Puttin' On The Ritz For Private Jet Owners

May 29, 2007
| By Pete Daly |
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GRAND RAPIDS — Xjet Club and Sam’s Club both offer their members discounts — but that’s about the extent of the similarity.

Xjet Club, which hopes to open a facility at Gerald R. Ford International Airport, is for private jet owners, and the annual membership fee may be more than the annual income of the average Sam’s Club member.

A proposal from Xjet will be on the table at the Kent County Aeronautics Board meeting on May 30.

Bruce Schedlbauer, manager of airport marketing and communications, said details of the negotiations between the airport and Xjet were “confidential.”

“When opportunities arise for the airport to partner with other entities on new and enhanced aeronautic services to West Michigan, we work very hard to achieve that. It must be a fair and reasonable financial arrangement for both parties,” added Schedlbauer.

Josh Stewart, founder and CEO of Xjet Club LLC, said the company’s first facility is scheduled to open in June at Centennial Airport near Denver. The $25 million facility will include three hangars for up to 20 private jets and a “world-class clubhouse with luxurious office suites and conference rooms.” The clubhouse also will have a members’ lounge, library, fine art gallery and massage facilities. Members will have access to a personal concierge for travel assistance at any time of the day or night. The Xjet Club at Centennial Airport will also have a five-star restaurant open to the general public.

According to the Denver Post, the Xjet Club at Centennial Airport has been selling memberships for $100,000. A spokesperson for Xjet Club said the cost of memberships for an Xjet Club in Grand Rapids would depend on the size of the member’s plane and the amenities options he or she chooses.

“While our goal is to provide an effortless and luxurious travel experience complete with unparalleled service and superior support, we also are focused on making good business sense for people who are accustomed to flying private jets,” said Stewart.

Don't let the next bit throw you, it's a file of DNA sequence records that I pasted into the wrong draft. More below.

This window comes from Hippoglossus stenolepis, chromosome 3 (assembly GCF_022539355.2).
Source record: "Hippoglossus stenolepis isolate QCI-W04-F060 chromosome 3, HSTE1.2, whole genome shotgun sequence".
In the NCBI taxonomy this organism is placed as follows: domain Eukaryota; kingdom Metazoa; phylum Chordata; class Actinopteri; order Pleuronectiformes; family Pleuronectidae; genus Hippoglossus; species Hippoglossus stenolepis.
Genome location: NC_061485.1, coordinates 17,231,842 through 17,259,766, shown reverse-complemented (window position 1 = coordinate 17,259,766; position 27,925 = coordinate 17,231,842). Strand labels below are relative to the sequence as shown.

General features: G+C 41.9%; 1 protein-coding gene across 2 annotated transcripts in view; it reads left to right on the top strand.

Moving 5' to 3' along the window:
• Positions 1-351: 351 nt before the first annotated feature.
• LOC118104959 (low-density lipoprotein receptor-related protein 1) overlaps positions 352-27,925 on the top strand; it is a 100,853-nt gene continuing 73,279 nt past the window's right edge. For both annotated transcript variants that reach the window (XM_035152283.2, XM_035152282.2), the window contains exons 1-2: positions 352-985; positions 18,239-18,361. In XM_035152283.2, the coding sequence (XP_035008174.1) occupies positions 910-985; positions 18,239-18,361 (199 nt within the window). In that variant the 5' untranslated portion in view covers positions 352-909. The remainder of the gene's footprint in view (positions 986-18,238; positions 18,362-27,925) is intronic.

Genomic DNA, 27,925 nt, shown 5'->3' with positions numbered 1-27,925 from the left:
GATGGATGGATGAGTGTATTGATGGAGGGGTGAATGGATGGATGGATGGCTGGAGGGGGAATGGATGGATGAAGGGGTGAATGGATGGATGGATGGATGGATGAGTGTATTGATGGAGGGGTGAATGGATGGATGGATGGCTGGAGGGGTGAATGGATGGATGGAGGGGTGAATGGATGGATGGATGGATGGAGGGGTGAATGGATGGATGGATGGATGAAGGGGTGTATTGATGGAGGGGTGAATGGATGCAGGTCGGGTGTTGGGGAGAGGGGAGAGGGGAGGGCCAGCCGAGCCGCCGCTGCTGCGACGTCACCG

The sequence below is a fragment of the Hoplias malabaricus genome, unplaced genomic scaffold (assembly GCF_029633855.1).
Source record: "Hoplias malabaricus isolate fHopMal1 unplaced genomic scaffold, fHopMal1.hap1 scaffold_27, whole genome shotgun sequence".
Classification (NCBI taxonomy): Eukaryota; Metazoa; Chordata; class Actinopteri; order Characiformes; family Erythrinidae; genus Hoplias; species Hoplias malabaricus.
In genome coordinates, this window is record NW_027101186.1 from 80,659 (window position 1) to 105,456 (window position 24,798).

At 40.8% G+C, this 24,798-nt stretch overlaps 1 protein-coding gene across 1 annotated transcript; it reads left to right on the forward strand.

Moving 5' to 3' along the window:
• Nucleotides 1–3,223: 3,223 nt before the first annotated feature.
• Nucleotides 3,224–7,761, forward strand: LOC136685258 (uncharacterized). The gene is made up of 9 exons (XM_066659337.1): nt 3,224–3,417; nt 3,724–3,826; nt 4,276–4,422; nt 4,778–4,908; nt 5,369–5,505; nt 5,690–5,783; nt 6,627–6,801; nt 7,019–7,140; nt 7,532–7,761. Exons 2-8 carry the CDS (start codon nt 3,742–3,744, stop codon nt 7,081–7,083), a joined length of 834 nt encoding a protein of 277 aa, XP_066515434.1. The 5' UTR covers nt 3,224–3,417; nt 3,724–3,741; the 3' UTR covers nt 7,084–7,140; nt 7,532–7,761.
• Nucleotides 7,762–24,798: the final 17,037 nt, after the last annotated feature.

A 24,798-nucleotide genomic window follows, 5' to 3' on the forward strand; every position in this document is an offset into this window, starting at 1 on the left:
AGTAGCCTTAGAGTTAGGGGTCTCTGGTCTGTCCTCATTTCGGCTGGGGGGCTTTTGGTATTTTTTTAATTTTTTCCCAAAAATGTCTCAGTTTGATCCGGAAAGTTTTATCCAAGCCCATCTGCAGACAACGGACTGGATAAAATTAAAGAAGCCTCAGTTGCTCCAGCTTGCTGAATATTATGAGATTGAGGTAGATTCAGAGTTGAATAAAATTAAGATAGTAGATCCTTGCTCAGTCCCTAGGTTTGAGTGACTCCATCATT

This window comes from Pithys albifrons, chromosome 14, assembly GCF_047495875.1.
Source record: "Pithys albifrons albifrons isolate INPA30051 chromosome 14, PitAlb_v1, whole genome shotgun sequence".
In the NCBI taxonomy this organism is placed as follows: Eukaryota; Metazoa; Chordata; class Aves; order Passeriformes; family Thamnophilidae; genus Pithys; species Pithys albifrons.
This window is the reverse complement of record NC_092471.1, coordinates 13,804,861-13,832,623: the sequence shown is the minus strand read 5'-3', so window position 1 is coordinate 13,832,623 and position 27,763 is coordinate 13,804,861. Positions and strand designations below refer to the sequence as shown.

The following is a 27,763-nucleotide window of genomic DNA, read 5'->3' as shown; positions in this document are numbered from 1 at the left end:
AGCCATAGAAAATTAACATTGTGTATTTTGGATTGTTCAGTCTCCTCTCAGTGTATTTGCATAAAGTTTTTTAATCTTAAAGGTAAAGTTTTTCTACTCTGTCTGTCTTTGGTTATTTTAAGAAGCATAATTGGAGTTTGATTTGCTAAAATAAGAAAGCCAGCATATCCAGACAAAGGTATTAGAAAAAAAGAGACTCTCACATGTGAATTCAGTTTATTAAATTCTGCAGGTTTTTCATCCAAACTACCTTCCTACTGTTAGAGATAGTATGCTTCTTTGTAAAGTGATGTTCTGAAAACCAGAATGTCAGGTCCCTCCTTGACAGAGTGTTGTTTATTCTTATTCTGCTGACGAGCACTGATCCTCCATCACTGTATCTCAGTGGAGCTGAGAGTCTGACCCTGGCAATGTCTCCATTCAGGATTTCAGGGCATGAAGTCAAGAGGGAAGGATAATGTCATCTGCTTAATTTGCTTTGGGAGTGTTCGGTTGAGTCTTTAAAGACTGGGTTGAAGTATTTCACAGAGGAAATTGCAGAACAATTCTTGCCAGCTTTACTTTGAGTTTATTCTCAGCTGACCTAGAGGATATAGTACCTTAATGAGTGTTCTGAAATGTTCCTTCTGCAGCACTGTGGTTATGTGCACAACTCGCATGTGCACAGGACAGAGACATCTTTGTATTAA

Xjet Club is also looking at potential sites at airports in Chicago, Dallas, Florida and California. Stewart said Grand Rapids is on the short list of potential sites because it is “a great airport” with “tremendous potential.”

He said there are an estimated 50 private jet owners and fractional-owners in the Grand Rapids area, which could provide enough members to make an Xjet Club here feasible. Non-commercial, private aircraft based at Ford International includes 37 jets. This number does not include jets owned and operated by corporations such as Alticor and Steelcase.

An Xjet facility here would cost “in the ballpark” of $10 million, according to Stewart.

Xjet would qualify as a fixed-base operation (FBO), which are companies that provide fuel, hangar space, maintenance, office rentals and other basic services to the general public. But the Xjet Club memberships would be above and beyond the normal FBO services to the public and would be targeting “high net-worth individuals … who demand the best,” said Stewart. An Xjet membership is “beyond first class,” he said.

There are currently two FBOs at Ford International: Rapid Air Service and Northern Air.

“The FBO model caters to the pilot,” Stewart said, while Xjet is “based on the owner of the aircraft.”

Xjet opened discussions last fall with the Kent County Aeronautics Board. Xjet is looking for “a good working relationship with an airport,” which would include “a good economic package … that works for the airport and for Xjet,” said David Vaughan, an Xjet executive who was in Grand Rapids with Stewart earlier in May. Vaughan is a former vice president of Signature Flight Support, the largest FBO company in the world with bases at 75 airports.

Stewart said the heart of the Xjet concept “is providing its members with aggregate purchasing power — including significant fuel savings — and economies of scale” that can lower the fixed and recurring costs of private aircraft ownership.

Fuel for Xjet members will essentially be provided at cost.

“We won’t be making any profit on fuel. Zero,” said Stewart.

Members would also have discounts on insurance and flight training, and Xjet would assist members in leasing their aircraft to other members.

Stewart, a native of Belfast, Northern Ireland, was a Royal Air Force pilot who has logged more than 5,000 hours as a military, bush and commercial pilot. Prior to creating Xjet in 2003, he worked as a pilot in Africa for the International Red Cross, the United Nations and the U.S. State Department. He now lives in Conifer, Colo., and currently holds an FAA airline transport pilot’s license and an FAA commercial helicopter pilot’s license. 

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